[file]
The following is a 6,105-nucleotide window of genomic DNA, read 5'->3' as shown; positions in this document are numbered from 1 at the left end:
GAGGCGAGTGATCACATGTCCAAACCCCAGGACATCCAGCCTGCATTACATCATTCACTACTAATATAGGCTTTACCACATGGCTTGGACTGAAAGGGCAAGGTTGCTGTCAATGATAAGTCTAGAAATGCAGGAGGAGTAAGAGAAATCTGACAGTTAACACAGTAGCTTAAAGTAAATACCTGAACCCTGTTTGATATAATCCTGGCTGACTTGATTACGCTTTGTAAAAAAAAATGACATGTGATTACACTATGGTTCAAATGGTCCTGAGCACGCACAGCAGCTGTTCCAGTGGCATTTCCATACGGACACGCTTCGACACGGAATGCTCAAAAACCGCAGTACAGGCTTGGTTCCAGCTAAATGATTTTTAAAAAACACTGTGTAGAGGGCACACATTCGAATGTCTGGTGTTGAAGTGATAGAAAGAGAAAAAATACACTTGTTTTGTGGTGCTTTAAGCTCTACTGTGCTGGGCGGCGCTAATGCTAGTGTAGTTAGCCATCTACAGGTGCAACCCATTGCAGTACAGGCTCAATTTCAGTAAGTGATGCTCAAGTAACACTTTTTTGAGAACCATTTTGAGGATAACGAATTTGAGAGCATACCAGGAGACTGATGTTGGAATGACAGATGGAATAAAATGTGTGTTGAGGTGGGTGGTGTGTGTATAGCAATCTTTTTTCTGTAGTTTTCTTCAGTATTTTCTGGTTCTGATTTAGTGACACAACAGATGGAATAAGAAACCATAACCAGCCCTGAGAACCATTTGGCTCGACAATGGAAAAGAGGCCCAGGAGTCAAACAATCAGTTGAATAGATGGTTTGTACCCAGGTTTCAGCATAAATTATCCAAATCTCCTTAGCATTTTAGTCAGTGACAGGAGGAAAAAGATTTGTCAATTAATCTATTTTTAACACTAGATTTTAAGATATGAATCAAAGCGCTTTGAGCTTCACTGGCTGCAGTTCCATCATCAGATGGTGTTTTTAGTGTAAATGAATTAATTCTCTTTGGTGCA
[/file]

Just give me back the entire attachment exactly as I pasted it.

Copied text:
The following is a 6,105-nucleotide window of genomic DNA, read 5'->3' as shown; positions in this document are numbered from 1 at the left end:
GAGGCGAGTGATCACATGTCCAAACCCCAGGACATCCAGCCTGCATTACATCATTCACTACTAATATAGGCTTTACCACATGGCTTGGACTGAAAGGGCAAGGTTGCTGTCAATGATAAGTCTAGAAATGCAGGAGGAGTAAGAGAAATCTGACAGTTAACACAGTAGCTTAAAGTAAATACCTGAACCCTGTTTGATATAATCCTGGCTGACTTGATTACGCTTTGTAAAAAAAAATGACATGTGATTACACTATGGTTCAAATGGTCCTGAGCACGCACAGCAGCTGTTCCAGTGGCATTTCCATACGGACACGCTTCGACACGGAATGCTCAAAAACCGCAGTACAGGCTTGGTTCCAGCTAAATGATTTTTAAAAAACACTGTGTAGAGGGCACACATTCGAATGTCTGGTGTTGAAGTGATAGAAAGAGAAAAAATACACTTGTTTTGTGGTGCTTTAAGCTCTACTGTGCTGGGCGGCGCTAATGCTAGTGTAGTTAGCCATCTACAGGTGCAACCCATTGCAGTACAGGCTCAATTTCAGTAAGTGATGCTCAAGTAACACTTTTTTGAGAACCATTTTGAGGATAACGAATTTGAGAGCATACCAGGAGACTGATGTTGGAATGACAGATGGAATAAAATGTGTGTTGAGGTGGGTGGTGTGTGTATAGCAATCTTTTTTCTGTAGTTTTCTTCAGTATTTTCTGGTTCTGATTTAGTGACACAACAGATGGAATAAGAAACCATAACCAGCCCTGAGAACCATTTGGCTCGACAATGGAAAAGAGGCCCAGGAGTCAAACAATCAGTTGAATAGATGGTTTGTACCCAGGTTTCAGCATAAATTATCCAAATCTCCTTAGCATTTTAGTCAGTGACAGGAGGAAAAAGATTTGTCAATTAATCTATTTTTAACACTAGATTTTAAGATATGAATCAAAGCGCTTTGAGCTTCACTGGCTGCAGTTCCATCATCAGATGGTGTTTTTAGTGTAAATGAATTAATTCTCTTTGGTGCA